A stitch in time saves nine goes the adage, and its spot on for aluminum boat corrosion treatment. Here are 5 tips for keeping your tin skiff in the water instead of in the workshop. 1. Keep them dry Half of the battle of stopping […]
Month: April 2017
Debbie Hanson 4/25/2017 Did you know that fish and wildlife agencies have creel survey programs in place to help gather important information about fish stocks in our state waterways? If you haven’t heard of a creel survey before, let’s start out with a creel survey […]
A tide is sea level fluctuation along the shore. Usually there are two high tides and two low tides each day. This predictable phenomenon occurs due to the gravitational pulls of the moon and sun. Understanding tides and fishing in each area is of utmost importance.
Saltwater fish are not the only fish affected by tides. Estuaries are areas where freshwater and saltwater mix. While learning how to read tides for fishing, I have followed professional bass tournaments which sometimes have events in tidal influenced areas such as the Delaware River near Philadelphia, Pennsylvania and the California Delta near Stockton, California.
If you are on vacation and time is limited for fishing along the coast, you will want to research fishing low tide vs. high tide. Is one better than the other? The answer, as with much of fishing, is “it depends.” In a Virginia River Bassmaster event, low tide was where the action occurred. However, high tide was the best fishing in a Sacramento River tournament.
High tide pushes saltwater well up into its upper reaches. Fish can chase prey items such as crabs and even birds well into the shallow, perhaps marshy areas that may have been dry a few hours earlier. Low tide pulls everything the water can carry back to the sea, often prey items.
Understanding tides and fishing and how current and direction is key to fishing success is crucial. Tidal bass know the tide will turn and take advantage of the situation. Anglers in landlocked states experience this feeding “on-switch” in reservoirs when water is periodically released below the dam. Opportunistic feeders will position near the mouths of creeks at low tide and let the water bring food to it. Bass will use any structure to position in areas that conserve energy and create ambush points.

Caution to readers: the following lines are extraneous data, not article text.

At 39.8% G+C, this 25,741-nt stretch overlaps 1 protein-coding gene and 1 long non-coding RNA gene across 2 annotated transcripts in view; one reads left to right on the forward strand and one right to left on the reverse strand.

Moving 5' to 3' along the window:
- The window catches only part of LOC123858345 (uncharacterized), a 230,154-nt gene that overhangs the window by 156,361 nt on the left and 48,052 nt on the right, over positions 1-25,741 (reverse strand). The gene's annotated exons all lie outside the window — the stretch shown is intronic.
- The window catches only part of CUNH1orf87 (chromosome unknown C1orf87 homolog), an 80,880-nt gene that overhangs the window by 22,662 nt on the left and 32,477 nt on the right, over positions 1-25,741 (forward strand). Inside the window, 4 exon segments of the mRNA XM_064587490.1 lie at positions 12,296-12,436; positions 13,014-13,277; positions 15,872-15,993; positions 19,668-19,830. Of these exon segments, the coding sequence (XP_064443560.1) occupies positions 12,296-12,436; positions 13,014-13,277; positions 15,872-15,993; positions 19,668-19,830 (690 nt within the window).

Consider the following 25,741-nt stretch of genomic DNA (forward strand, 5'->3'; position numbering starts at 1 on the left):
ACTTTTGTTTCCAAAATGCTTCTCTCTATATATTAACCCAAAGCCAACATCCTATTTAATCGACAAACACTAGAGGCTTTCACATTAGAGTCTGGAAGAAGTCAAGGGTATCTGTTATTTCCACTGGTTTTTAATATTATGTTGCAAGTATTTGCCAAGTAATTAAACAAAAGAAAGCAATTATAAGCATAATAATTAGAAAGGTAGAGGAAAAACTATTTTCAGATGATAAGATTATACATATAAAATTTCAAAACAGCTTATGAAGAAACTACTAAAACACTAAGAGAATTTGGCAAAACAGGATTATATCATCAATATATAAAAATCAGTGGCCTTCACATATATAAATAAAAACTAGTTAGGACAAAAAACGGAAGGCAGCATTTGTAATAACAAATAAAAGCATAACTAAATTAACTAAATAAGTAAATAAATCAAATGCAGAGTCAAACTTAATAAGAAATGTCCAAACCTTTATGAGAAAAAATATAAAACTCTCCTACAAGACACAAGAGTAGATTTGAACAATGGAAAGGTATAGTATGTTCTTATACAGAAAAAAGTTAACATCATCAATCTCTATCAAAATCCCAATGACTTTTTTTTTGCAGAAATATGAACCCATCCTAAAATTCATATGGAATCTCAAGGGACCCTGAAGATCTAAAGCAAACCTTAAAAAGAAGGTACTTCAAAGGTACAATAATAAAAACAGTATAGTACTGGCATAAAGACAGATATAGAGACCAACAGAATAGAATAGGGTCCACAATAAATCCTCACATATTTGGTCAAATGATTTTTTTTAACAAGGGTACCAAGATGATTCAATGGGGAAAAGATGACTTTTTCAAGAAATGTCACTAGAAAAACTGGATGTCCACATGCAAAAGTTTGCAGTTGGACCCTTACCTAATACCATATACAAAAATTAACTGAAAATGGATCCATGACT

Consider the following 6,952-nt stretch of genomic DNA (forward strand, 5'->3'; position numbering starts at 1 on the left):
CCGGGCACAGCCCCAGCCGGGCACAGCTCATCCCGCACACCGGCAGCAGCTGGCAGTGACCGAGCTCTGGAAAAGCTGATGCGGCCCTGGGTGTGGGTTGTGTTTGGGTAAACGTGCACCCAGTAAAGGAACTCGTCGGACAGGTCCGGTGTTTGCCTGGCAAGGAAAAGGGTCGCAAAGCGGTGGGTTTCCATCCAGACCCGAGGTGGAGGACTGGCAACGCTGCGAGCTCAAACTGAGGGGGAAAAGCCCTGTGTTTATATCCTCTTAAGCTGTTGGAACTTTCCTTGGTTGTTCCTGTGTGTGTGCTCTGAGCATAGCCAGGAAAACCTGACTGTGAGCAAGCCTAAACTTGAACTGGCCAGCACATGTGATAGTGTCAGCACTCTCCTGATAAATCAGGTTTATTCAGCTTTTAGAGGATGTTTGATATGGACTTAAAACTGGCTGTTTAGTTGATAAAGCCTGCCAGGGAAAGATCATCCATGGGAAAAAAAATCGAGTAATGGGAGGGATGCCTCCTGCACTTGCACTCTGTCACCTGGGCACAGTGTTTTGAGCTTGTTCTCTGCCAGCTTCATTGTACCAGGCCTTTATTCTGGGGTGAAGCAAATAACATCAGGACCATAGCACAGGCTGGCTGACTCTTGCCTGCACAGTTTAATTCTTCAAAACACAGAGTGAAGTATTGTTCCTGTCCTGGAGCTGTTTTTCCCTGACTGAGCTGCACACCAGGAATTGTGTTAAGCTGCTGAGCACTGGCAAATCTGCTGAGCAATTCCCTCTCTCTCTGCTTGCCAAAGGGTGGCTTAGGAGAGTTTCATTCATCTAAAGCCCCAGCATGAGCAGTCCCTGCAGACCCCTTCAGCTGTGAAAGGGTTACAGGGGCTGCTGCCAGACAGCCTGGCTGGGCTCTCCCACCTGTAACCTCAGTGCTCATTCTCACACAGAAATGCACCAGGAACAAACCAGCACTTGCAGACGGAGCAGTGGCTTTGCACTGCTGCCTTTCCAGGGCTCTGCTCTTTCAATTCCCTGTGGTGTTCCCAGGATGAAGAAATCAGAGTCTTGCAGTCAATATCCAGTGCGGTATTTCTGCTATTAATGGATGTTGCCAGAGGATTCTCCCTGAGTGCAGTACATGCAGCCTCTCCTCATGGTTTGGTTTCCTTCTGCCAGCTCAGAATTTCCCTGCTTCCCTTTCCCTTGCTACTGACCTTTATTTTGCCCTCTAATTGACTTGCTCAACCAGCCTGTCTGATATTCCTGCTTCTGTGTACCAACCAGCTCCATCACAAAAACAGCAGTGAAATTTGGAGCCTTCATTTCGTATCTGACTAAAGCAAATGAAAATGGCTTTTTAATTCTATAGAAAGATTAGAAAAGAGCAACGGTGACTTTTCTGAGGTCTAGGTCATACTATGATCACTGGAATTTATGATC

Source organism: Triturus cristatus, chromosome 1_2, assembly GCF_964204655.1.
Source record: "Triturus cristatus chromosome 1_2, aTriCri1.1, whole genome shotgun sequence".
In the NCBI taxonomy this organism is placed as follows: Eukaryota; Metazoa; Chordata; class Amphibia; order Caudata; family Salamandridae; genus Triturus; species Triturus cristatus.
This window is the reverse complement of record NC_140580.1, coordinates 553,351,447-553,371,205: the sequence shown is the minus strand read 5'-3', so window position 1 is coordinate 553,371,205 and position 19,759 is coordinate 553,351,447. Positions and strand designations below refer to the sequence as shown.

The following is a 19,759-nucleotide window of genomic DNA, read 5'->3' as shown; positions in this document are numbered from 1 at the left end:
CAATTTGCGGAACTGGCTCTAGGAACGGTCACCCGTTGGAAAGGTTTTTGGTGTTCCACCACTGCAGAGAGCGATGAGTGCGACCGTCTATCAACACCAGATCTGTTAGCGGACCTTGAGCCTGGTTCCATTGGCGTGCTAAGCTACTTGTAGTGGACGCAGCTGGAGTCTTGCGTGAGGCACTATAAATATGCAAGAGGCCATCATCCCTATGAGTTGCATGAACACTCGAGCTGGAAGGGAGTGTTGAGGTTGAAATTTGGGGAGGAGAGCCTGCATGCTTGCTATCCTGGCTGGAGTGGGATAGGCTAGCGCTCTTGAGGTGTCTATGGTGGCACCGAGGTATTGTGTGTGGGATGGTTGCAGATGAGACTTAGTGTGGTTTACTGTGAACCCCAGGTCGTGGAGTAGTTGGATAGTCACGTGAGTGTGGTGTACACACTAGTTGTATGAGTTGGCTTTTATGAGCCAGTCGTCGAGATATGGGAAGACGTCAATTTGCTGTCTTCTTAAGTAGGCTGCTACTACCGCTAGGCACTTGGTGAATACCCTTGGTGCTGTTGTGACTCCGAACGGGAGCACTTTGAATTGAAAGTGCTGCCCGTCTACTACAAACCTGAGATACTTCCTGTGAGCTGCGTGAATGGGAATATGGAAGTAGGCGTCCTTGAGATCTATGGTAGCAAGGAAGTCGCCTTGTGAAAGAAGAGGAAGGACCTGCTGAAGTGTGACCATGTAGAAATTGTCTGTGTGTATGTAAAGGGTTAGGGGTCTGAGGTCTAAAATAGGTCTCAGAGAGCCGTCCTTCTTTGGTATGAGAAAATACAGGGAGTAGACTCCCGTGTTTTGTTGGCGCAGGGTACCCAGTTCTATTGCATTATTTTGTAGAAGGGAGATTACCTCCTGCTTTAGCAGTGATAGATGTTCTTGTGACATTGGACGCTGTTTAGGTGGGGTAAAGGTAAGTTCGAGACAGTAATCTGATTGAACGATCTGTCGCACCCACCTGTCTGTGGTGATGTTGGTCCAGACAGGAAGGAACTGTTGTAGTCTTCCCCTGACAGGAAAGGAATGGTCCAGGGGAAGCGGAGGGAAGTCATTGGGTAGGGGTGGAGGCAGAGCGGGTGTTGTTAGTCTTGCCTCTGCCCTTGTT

Timing is important to understanding tides and fishing. You can fish anytime, but pay attention to the current direction and know that it will change at a predictable time and that you may need to reposition yourself to best take advantage of the tide phenomenon. Familiarize yourself with tidal charts. These can be found online, or better yet when you are getting your fishing license, pick one up at a local bait shop where the proprietor can help provide the best advice for where to be and when.
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Tom Keer 4/19/2017 The difference between a boating license and a boat registration is simple. A boating license is earned when a person successfully completes a course of study that teaches them how to properly run a boat. A boat registration tracks ownership of a […]
Houston, we do not have a problem when it comes to bass fishing. If there is one thing Texas freshwater anglers love, it’s bass fishing in Houston. You can launch your boat at the site of the recent Bassmaster Classic or take your family to […]
Buy a license, save the planet. That would be nice, right? While not 100% accurate, there is some truth in the statement. In fact, thanks to the Sport Fish Restoration Program, anglers and boaters help protect our aquatic natural places and the wildlife that lives there through the purchase of fishing licenses, boat registrations, fishing gear, boat fuel, and much more.